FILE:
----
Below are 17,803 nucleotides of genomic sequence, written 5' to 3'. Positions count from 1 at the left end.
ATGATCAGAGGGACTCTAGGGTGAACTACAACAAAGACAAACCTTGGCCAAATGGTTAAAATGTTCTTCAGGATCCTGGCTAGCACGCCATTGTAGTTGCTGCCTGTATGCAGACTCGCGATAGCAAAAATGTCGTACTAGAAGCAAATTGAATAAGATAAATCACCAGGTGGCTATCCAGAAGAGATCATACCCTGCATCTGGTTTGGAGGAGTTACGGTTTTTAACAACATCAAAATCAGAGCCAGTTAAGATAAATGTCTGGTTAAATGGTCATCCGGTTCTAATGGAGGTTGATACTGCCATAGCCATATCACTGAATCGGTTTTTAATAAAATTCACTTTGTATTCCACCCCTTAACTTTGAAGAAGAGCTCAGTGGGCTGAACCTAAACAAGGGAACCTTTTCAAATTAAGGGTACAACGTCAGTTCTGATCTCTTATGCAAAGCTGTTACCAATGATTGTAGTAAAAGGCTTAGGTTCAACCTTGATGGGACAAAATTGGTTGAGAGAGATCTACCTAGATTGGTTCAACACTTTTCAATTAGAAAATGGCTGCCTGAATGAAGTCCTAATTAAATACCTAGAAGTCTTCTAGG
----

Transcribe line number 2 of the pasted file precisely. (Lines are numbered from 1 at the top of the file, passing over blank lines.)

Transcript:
ATGATCAGAGGGACTCTAGGGTGAACTACAACAAAGACAAACCTTGGCCAAATGGTTAAAATGTTCTTCAGGATCCTGGCTAGCACGCCATTGTAGTTGCTGCCTGTATGCAGACTCGCGATAGCAAAAATGTCGTACTAGAAGCAAATTGAATAAGATAAATCACCAGGTGGCTATCCAGAAGAGATCATACCCTGCATCTGGTTTGGAGGAGTTACGGTTTTTAACAACATCAAAATCAGAGCCAGTTAAGATAAATGTCTGGTTAAATGGTCATCCGGTTCTAATGGAGGTTGATACTGCCATAGCCATATCACTGAATCGGTTTTTAATAAAATTCACTTTGTATTCCACCCCTTAACTTTGAAGAAGAGCTCAGTGGGCTGAACCTAAACAAGGGAACCTTTTCAAATTAAGGGTACAACGTCAGTTCTGATCTCTTATGCAAAGCTGTTACCAATGATTGTAGTAAAAGGCTTAGGTTCAACCTTGATGGGACAAAATTGGTTGAGAGAGATCTACCTAGATTGGTTCAACACTTTTCAATTAGAAAATGGCTGCCTGAATGAAGTCCTAATTAAATACCTAGAAGTCTTCTAGG